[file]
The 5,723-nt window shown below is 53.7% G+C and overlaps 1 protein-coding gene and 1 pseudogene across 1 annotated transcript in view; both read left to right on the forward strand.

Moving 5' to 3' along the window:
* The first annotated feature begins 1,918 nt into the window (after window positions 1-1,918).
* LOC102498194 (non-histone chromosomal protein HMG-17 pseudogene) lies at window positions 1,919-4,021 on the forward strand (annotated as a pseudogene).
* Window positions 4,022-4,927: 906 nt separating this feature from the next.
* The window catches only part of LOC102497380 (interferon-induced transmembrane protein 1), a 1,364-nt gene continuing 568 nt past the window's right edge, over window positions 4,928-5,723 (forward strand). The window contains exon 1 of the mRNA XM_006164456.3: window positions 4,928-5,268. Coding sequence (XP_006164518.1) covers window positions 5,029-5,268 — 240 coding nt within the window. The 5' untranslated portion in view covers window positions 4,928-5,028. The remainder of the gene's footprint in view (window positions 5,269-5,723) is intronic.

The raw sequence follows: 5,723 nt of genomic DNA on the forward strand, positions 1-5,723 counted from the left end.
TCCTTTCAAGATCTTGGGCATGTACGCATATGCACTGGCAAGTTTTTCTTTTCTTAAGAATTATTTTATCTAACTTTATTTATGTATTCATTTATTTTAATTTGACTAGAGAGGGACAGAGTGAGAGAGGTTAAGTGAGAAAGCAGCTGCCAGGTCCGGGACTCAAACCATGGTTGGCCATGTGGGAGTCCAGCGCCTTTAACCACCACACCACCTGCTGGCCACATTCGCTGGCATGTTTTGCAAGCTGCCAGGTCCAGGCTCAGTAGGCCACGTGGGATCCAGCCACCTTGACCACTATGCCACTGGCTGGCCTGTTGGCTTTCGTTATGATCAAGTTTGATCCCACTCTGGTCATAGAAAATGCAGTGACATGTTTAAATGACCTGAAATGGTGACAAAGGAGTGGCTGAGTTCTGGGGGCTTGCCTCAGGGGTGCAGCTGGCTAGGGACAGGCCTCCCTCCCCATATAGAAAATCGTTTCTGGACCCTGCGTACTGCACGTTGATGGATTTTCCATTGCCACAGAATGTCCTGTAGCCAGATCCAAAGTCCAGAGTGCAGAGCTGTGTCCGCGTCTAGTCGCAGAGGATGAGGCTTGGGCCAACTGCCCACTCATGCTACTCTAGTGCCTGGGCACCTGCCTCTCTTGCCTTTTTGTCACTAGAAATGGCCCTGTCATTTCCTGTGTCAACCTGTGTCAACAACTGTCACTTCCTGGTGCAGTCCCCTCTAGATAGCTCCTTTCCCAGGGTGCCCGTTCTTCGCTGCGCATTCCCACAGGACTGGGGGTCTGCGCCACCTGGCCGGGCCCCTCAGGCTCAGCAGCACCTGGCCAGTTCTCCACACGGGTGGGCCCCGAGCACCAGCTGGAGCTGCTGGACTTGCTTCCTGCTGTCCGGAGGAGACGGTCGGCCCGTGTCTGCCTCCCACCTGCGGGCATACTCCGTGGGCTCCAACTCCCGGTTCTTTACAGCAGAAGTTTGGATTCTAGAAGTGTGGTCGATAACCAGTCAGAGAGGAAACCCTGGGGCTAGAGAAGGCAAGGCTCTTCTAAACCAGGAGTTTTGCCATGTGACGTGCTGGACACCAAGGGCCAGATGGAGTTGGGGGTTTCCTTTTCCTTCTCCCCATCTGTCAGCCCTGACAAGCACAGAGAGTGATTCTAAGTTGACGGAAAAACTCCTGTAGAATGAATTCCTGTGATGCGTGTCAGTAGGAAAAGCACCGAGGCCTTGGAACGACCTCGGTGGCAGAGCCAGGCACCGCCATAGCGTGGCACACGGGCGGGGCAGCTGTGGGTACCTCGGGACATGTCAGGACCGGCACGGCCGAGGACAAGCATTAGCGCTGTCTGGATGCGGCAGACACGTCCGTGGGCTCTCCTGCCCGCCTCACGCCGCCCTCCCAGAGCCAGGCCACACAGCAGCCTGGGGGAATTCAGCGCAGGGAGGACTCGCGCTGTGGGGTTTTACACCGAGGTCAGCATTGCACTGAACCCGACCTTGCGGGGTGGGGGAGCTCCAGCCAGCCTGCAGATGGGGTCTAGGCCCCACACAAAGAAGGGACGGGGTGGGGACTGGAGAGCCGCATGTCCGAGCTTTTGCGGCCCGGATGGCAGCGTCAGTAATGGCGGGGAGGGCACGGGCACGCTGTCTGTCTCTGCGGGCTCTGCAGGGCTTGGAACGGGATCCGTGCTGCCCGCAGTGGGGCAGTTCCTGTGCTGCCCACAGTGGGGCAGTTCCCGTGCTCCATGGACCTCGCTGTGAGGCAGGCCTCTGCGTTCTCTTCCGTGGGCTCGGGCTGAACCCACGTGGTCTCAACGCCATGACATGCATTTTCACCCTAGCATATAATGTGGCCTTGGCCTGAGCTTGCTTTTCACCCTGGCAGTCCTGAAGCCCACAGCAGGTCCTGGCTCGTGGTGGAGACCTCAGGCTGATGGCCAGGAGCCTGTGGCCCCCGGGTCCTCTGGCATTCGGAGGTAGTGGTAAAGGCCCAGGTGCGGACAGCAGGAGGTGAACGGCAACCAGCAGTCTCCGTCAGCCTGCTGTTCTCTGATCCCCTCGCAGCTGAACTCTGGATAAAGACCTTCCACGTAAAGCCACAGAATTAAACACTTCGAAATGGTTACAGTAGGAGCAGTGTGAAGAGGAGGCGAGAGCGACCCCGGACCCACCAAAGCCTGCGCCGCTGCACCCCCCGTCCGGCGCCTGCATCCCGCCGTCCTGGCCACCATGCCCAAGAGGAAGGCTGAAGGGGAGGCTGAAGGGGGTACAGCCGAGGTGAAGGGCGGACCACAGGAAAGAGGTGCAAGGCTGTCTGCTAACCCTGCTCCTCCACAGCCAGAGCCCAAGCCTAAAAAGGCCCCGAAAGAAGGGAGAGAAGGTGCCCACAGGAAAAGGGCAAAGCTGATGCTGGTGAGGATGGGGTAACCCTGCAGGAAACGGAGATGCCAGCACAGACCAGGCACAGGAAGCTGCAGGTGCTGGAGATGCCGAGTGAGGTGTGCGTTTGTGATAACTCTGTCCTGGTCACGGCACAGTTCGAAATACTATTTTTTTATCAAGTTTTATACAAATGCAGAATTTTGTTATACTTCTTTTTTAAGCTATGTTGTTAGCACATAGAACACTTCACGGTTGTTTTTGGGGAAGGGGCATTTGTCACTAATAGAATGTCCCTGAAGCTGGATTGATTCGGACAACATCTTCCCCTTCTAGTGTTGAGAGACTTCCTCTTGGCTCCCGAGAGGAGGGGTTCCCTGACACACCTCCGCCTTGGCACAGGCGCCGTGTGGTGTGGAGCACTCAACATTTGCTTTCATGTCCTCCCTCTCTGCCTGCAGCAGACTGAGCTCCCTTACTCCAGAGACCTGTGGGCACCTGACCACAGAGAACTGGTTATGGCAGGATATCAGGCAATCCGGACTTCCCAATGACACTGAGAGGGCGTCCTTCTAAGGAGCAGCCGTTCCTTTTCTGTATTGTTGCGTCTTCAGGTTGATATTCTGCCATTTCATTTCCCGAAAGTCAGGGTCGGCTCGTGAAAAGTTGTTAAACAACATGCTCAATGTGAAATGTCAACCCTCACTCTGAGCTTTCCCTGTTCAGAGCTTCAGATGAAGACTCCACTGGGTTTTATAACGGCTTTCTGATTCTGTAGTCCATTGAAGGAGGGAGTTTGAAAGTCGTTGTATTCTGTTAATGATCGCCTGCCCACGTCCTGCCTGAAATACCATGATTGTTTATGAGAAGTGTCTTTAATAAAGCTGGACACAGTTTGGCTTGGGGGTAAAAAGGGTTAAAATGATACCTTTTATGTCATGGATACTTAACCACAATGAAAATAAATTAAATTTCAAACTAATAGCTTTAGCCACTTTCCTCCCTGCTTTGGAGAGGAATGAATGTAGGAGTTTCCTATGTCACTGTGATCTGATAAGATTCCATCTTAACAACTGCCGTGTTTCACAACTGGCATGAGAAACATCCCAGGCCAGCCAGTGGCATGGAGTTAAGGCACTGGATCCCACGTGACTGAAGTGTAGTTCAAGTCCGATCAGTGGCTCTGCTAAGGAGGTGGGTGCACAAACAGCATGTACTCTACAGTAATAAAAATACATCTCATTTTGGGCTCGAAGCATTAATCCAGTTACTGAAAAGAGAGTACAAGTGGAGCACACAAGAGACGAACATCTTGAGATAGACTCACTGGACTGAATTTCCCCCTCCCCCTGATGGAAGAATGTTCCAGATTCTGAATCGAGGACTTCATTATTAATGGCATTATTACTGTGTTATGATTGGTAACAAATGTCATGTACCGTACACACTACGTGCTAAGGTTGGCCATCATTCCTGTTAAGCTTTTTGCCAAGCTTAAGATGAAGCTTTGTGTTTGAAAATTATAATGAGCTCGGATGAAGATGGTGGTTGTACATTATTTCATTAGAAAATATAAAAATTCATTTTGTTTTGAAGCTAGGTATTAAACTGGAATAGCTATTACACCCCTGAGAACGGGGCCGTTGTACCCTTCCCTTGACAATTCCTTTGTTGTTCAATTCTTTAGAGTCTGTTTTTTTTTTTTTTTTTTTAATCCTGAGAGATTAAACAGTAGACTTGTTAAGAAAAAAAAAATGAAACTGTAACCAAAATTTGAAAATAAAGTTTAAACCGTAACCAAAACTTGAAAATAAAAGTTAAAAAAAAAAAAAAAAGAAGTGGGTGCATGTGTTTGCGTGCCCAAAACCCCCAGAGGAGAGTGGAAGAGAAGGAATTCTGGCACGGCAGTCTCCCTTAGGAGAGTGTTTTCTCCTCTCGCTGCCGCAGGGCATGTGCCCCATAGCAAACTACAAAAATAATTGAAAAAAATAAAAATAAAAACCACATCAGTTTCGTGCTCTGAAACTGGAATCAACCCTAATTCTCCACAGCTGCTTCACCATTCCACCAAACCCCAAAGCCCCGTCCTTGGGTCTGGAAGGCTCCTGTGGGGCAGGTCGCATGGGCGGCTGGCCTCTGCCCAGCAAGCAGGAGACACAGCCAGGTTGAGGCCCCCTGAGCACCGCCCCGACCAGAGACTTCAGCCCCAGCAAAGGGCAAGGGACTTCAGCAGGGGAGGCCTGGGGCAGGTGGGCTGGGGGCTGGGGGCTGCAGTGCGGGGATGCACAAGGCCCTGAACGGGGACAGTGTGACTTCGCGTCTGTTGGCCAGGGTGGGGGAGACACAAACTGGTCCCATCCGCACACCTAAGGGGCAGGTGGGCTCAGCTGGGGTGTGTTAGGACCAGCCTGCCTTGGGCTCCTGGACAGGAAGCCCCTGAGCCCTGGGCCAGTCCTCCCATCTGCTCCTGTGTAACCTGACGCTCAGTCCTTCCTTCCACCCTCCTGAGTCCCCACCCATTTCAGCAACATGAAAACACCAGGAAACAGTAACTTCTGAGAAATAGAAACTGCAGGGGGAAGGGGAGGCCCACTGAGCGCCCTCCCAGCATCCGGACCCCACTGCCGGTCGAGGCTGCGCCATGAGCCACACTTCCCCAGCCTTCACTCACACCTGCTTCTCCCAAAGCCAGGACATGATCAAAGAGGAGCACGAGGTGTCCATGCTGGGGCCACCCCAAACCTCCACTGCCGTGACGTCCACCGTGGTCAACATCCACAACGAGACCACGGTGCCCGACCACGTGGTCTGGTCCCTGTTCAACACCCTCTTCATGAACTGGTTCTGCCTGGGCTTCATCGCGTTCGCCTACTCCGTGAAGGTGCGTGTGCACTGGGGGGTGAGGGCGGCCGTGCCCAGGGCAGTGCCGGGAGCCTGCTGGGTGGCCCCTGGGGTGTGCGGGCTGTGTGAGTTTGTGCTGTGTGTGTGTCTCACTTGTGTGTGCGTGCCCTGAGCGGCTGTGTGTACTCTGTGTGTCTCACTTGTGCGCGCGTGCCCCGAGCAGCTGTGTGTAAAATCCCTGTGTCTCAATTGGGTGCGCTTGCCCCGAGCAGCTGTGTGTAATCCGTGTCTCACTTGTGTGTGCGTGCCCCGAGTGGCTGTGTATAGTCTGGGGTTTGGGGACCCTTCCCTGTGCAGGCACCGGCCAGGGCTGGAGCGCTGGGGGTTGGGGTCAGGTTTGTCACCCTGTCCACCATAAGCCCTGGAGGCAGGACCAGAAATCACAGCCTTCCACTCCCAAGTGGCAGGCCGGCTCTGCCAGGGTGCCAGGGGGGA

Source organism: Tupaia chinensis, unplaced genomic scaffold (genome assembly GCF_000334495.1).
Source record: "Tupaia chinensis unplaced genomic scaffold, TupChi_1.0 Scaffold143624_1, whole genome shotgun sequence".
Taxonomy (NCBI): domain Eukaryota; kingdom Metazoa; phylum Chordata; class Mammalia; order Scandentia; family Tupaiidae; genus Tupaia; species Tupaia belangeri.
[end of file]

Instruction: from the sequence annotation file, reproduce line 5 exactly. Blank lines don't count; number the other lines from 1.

* Window positions 4,022-4,927: 906 nt separating this feature from the next.